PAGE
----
Catch and Release

Catch and Release

Catch and Release

A summary of what's in the major U.S. newspapers.
April 5 2007 7:54 AM

Catch and Release

The New York Times leads with the release of 15 British sailors captured by Iran. The Washington Post and USA Today go with a story on campaign fund raising; the Post highlights Obama's $25 million take while USAT has it in the top story's subhead. All three papers have a similar above-the-fold photo of the sailors. The Los Angeles Times leads with a story on increased cooperation between local prosecutors and the feds to deport gang members, sometimes even before trial. Top news in the Wall Street Journal is the new interest among the American rich in alpacas—animals that don't seem to be worth anything more than a tax break.

The release of the 15 captives, whom President Bush had referred to as hostages, ends a tense week and a half that began when the Iranian Revolutionary Guard captured the sailors on March 23, claiming they were in Iranian waters. The 14 male sailors were dressed in snazzy if ill-fitting suits, stylishly without ties; the female sailor was decked in what looked to be clothes from a Tehran thrift store. The sailors returned to London on a commercial flight, USAT was able to report, departing at around 1 a.m. ET. The Post was left to say their exact whereabouts could not be "ascertained."

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The LAT's lead story on suspected illegal gangsters discusses the line between local law-enforcement activities and federal efforts to deport illegal immigrants. Immigration advocates argue that deporting illegal immigrants suspected of gang activity will create suspicion of police in the immigrant community and reduce cooperation with police. But the move could be a way to reduce overcrowding in California prisons: The piece reports that 10 percent of L.A. County inmates—or 40,000 people—are illegal immigrants. There's always the problem, notes the story, that deported gangsters could re-enter the country the same way they did the first time.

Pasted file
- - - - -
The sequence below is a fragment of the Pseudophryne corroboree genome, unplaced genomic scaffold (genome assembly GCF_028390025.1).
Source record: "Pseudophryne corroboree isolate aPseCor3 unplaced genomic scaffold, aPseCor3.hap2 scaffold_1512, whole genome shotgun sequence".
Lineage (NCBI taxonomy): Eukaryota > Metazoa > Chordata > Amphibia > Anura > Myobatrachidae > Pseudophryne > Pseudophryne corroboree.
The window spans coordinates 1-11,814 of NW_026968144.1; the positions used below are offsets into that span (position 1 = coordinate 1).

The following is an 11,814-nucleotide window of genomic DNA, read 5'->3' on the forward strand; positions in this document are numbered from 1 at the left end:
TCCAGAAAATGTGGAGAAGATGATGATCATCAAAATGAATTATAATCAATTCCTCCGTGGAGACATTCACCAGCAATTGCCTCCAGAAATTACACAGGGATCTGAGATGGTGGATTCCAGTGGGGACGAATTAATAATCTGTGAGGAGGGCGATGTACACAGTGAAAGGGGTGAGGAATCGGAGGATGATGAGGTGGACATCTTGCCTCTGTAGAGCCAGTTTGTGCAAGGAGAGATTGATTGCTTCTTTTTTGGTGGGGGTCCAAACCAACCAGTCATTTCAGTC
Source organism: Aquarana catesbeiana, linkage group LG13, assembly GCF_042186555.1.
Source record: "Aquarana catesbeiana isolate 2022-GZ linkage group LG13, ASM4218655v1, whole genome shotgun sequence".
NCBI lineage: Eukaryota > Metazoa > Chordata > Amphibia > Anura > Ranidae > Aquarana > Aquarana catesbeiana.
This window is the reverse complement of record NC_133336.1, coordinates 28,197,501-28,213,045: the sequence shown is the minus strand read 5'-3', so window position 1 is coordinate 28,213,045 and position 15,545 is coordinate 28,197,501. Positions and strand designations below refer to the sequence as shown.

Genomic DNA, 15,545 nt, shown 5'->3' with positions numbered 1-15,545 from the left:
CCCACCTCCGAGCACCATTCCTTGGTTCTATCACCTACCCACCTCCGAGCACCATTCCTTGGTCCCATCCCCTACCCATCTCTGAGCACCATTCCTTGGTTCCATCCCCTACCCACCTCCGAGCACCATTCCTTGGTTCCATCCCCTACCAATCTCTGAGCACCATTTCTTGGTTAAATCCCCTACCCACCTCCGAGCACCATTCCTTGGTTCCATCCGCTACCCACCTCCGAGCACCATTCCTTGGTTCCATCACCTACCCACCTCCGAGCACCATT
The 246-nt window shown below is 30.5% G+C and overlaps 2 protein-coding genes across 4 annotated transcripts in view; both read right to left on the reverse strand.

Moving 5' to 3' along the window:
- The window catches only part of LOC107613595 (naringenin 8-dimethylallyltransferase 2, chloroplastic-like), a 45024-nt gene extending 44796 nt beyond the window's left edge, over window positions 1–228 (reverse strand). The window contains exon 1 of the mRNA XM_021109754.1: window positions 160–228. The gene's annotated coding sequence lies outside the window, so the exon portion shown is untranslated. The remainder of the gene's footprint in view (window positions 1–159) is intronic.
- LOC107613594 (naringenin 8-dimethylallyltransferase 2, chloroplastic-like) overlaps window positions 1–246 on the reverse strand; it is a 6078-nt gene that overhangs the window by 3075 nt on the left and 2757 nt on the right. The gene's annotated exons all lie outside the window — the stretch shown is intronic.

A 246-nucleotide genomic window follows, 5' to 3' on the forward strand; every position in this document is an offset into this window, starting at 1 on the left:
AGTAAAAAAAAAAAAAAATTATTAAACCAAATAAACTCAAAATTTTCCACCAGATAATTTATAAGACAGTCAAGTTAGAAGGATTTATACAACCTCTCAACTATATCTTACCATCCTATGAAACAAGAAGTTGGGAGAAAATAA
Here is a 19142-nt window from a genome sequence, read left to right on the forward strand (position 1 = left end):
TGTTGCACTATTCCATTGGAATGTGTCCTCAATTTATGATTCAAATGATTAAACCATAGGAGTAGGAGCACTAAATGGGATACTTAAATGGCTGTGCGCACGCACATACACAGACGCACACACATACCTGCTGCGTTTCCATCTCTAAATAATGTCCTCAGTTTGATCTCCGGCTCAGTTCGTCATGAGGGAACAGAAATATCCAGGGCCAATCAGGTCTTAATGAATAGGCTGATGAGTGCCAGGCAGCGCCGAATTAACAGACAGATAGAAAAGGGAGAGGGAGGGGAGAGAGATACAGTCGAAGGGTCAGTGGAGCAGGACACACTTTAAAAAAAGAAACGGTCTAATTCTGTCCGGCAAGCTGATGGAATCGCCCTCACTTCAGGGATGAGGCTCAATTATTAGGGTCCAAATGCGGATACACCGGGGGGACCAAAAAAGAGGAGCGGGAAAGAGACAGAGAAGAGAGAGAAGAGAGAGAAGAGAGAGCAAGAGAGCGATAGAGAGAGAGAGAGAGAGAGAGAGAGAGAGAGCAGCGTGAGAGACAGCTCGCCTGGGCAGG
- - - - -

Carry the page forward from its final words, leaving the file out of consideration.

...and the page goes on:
Illinois Sen. Barack Obama raised $25 million from 100,000 donors over three months, a story the Post finds lead-worthy and the LAT also fronts. His home paper, the Chicago Tribune, had the story first, as Obama let curiosity build over how much he had raised. His $25 million take was just shy of Sen. Hillary Clinton's $26 million, but he likely raised more money that can be spent during the primary because Clinton held more $4,600 events—$2,300 of that would be available only for the general election.

TP refuses to believe that the WSJ's alpaca story was not intended for April Fools' Day. Investors are spending upward of half a million dollars for animals whose fur they then give away.

It cost fund-raiser Sam Fox more than $4,600 for the ambassadorship to Belgium. Fox, a top Republican donor, gave $50,000 in 2004 to Swift Boat Veterans for Truth, a group that helped sink John Kerry's presidential campaign and spawned its own verb. That was enough for Democrats to vow to block his confirmation to the post. Bush withdrew his nomination last week, only to bring it up again while the Senate is out of session, allowing him to bypass it. Though USAT points out below-the-fold that the move will cost Bush in terms of his relationship to Congress, he may have figured he had little left to lose.